Psychiatry and Clinical Psychopharmacology
Research Abstracts

Psychometric properties of the internet addiction criteria index among university students

1.

Department of Psychiatry, Turgut Ozal University, Faculty of Medicine, Ankara-Turkey

2.

Bakirkoy Training and Research Hospital for Psychiatry Neurology and Neurosurgery, Research, Treatment and Training Center for Alcohol and Substance Dependence (AMATEM), Istanbul - Turkey

3.

Department of Psychiatry, Baltalimani State Hospital for Muskuloskeletal Disorders, Istanbul, Turkey

Psychiatry and Clinical Psychopharmacology 2015; 25: Supplement S72-S72
Read: 790 Downloads: 500 Published: 13 February 2021

Objective: The aim of the present study was to evaluate the psychometric properties of the Internet Addiction Criteria Index (IACI), developed from the Fifth Edition of the Diagnostic and Statistical Manual of Mental Disorders (DSM-5) Addiction criteria to screen individuals for excessive or problematic internet use among Turkish university students.

Methods: A cross-sectional online self-report survey was conducted at Turgut Ozal University in Ankara. The questionnaire included sections about demographic information, the Addiction Profile Index Internet Addiction Form Screening Version (BAPINT-SV), and IACI. The analyses were conducted with 88 participants. A series of factorial structure, convergent validity and internal consistency reliability analyses were conducted.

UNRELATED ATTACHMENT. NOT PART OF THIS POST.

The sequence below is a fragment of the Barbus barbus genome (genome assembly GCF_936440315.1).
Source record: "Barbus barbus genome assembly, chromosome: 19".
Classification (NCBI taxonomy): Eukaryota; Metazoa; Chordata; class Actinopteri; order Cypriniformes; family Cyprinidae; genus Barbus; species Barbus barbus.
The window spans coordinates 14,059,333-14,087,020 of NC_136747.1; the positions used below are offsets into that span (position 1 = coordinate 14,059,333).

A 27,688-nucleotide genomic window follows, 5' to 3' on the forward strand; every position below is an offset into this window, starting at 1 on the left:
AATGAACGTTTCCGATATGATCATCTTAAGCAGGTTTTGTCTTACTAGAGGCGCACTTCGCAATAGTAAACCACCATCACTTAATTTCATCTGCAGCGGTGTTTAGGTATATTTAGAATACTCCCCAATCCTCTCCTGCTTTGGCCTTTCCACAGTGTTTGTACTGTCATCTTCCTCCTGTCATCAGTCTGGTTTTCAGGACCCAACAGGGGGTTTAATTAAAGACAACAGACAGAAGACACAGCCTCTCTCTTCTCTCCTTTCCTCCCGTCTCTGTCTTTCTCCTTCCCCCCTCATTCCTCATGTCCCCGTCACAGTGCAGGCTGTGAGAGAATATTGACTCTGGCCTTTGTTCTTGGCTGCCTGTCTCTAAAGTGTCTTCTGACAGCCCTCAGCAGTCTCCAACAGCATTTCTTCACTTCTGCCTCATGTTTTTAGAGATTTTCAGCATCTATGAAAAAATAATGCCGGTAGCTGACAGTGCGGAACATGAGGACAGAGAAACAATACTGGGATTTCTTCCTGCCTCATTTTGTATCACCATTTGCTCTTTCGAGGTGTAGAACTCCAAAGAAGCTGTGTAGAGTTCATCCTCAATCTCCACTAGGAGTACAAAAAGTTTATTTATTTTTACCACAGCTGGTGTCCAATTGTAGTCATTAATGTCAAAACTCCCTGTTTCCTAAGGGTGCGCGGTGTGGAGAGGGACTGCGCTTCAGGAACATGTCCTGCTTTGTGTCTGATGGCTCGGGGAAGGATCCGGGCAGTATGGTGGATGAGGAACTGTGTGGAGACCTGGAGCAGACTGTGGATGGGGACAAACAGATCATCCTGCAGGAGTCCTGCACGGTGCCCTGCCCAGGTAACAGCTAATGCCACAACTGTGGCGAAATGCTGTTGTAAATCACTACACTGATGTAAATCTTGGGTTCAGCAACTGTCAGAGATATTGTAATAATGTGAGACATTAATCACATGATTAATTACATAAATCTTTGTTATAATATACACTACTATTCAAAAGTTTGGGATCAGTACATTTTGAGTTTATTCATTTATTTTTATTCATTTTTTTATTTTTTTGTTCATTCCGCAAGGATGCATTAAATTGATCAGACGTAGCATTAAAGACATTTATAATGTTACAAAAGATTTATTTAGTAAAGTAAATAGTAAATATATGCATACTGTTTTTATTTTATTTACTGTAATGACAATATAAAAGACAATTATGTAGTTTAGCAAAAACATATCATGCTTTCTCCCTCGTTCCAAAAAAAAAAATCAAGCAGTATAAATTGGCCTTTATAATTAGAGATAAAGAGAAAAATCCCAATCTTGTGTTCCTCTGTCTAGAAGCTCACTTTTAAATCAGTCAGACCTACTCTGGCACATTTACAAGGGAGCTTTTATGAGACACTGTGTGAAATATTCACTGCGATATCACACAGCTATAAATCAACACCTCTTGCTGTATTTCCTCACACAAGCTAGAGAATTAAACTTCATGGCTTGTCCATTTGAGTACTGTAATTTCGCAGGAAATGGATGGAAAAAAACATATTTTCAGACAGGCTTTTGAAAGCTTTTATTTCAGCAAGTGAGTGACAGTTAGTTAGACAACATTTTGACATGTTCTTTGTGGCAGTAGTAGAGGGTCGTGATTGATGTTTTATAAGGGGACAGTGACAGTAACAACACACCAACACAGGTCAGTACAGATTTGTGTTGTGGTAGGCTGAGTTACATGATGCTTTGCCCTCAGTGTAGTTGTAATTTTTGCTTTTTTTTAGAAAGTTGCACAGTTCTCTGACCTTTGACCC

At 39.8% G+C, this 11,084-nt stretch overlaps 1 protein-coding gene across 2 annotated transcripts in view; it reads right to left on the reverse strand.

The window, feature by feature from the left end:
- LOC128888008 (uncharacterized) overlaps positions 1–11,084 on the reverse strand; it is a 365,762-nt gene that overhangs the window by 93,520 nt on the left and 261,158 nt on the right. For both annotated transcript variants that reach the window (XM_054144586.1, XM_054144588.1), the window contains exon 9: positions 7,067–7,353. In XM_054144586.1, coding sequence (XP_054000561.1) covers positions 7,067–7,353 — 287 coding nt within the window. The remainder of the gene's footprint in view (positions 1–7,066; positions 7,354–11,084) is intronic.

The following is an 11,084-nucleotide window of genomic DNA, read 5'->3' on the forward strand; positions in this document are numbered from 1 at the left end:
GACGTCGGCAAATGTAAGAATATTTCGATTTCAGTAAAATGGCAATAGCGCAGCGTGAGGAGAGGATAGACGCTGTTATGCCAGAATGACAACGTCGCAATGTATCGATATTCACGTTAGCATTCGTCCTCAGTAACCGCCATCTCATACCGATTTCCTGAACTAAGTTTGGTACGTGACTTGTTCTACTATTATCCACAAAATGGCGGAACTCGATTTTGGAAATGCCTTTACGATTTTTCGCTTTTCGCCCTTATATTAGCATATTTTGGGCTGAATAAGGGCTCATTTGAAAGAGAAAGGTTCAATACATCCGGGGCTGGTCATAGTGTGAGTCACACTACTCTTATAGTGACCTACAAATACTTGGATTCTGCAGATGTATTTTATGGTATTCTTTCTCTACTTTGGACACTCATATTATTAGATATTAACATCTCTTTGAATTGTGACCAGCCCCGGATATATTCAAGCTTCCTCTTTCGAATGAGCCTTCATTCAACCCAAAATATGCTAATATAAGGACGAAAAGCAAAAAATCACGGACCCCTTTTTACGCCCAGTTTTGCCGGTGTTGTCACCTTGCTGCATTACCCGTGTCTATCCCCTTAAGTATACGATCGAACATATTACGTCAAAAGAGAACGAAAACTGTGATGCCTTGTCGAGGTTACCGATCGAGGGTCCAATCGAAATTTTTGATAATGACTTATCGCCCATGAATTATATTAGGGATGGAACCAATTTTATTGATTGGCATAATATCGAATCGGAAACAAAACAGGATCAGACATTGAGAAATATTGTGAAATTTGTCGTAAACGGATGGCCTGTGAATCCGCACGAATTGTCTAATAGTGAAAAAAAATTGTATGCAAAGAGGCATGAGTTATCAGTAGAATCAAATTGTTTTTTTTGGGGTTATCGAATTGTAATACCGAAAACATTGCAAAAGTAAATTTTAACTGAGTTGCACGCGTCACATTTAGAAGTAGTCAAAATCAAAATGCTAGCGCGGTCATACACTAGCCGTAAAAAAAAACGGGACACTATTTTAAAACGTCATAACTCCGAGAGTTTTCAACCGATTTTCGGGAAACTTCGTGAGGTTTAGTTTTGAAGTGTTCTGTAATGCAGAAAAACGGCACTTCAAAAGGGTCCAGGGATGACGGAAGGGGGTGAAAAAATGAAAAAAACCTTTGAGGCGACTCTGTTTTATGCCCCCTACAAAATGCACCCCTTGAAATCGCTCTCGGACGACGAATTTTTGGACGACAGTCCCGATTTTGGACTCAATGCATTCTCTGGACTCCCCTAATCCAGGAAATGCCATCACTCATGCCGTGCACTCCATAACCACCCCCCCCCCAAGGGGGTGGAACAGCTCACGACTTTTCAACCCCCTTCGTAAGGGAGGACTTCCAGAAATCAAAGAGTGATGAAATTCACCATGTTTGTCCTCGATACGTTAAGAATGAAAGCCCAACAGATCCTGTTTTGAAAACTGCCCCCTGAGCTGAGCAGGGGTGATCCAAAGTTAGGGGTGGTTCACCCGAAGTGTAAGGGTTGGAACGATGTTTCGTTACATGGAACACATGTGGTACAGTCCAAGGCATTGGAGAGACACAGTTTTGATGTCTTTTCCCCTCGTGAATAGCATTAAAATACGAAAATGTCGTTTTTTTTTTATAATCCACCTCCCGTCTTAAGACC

Results: The adequacy of sample size was verified using the Bartlett’s test of sphericity and the Kaiser-Meyer-Olkin (KMO) measurement of sampling adequacy. Bartlett’s test of sphericity was significant (Chi-Square=447.368, df=55, p<0.001) for the IACI, and the KMO measure of sampling adequacy was acceptable at 0.882. Two components on the IACI reached the criterion of an Eigenvalue greater than one (5.43 and 1.18) and the variance accounted for by these components was 49.32% and 10.74%, respectively. The unidimensionality of the scale was assessed subsequently with confirmatory factor analysis (CFA). Estimation of the model produced a good fit (χ2/df=45.179/40=1.13, root mean square error of approximation RMSEA=0.039, goodness of fit index GFI=0.918, adjusted GFI=0.865, parsimony GFI=0.556, normed fit index NFI=0.904, comparative fit index CFI=0.988, incremental fit index IFI=0.988). All item-component loadings were in the “good” to “excellent” range. Thus, results from the PCA and the CFA suggest that the IACI assesses a one-dimensional construct. The Pearson product–moment correlation between the IACI and BAPINT-SV scores was moderate (r=0.62, p<0.001), whereas internal consistency for the IACI (coefficient α=0.892), examined by Cronbach’s alpha, was high.

Conclusion: These preliminary findings support the IACI as a reliable and valid Internet addiction-screening instrument that measures a one-dimensional construct in Turkish university students. Further research is warranted with a higher number of university students, with clinical populations and with high-risk populations such as those in Internet cafes.

Files
EISSN 2475-0581